Going for a coffee with young kids isn’t always easy, but Touski has got you covered. A coop started by two single mothers who wanted to create a space that took families with children into consideration, converted what used to be a home into a 3 room cafe and eatery. Its location, a few feet across from Frontenac subway station makes it easily accessible, and is a great option for visitors who prefer homey over fancy. Eclectic vintage furniture, worn-out wood floors, and some of the original doors still in place adds to the experience. They welcome creative types of all kinds to visit and regularly host events featuring artists, poets, comedians and other types of performers, as part of their mission is to create a sense of community and make a positive impact.
This places is as far off the beaten path and as small as you can get, which is exactly why we’re telling you to check it out. Both the locale and its surroundings are best described as quaint - the city of Lachine does have its charm as does this cafe. It’s not flashy, but sometimes simple is best. The picture of all the borough names shaped like the island of Montreal is a nice touch. The seating is limited, so we would avoid visiting on the weekend or arrive early and enjoy the silence. An added bonus is it’s directly across from Lake St. Louis. Nature lovers can enjoy a latte then hop across the street for a little stroll along the lakeshore. Sunsets in late summer are breathtaking.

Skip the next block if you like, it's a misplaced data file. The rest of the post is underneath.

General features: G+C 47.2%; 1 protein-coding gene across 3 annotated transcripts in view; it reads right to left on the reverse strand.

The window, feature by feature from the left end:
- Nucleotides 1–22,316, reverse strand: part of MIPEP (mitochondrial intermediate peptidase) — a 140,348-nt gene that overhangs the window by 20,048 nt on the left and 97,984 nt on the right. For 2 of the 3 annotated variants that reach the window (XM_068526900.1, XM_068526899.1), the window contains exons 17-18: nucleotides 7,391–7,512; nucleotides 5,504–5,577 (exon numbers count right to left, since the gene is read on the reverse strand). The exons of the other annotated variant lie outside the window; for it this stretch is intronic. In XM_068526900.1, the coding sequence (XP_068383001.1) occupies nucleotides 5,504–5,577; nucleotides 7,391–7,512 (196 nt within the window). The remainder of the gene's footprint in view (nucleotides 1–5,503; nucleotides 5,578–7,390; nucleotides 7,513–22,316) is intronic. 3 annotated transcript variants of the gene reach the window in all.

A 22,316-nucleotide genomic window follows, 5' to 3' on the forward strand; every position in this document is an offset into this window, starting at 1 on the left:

While you're busy sightseeing in downtown Montreal, take a mini detour to Monkland village and make a pitstop here. Italian owned, the style and substance of this cafe is inspired by the espresso bars found in Italy in an attempt to offer customers an authentic experience. All the dark wood and red brick seem to be inviting you to sit back, relax, and stay a little while. If you’re looking for a taste of Italia, you’ll find it here: sfogliatelle, bomboloni, cannoli and other Italian pastries you might not know, but will be better off after having tried them. And of course, there’s gelato. We would mention how good the espresso is (they win raves for it), but that would just be stating the obvious.
The name says it - Pikolo (or piccolo) means small in Italian and that definitely describes this popular hipster haven on the edge of the McGill ghetto. But what it lacks in size it more than makes up for in style, atmosphere and taste. The unique windows at the entrance and once inside, the main floor which is basically a narrow and deep passageway, clearly indicate that the building comes with some history. This, along with the giant lights which hang from the extremely high ceiling is what gives it its charm and creates a feeling of being somewhere that’s not run of the mill. Local roasters Phil & Sebastian and Saint-Henri provide the coffee, while cookies, scones and artisanal loaves etc. are from Hof Kelsten and Godley and Creme (yes - like the 80s band). Side-note for instagrammers, the best shots are taken from the mezzanine.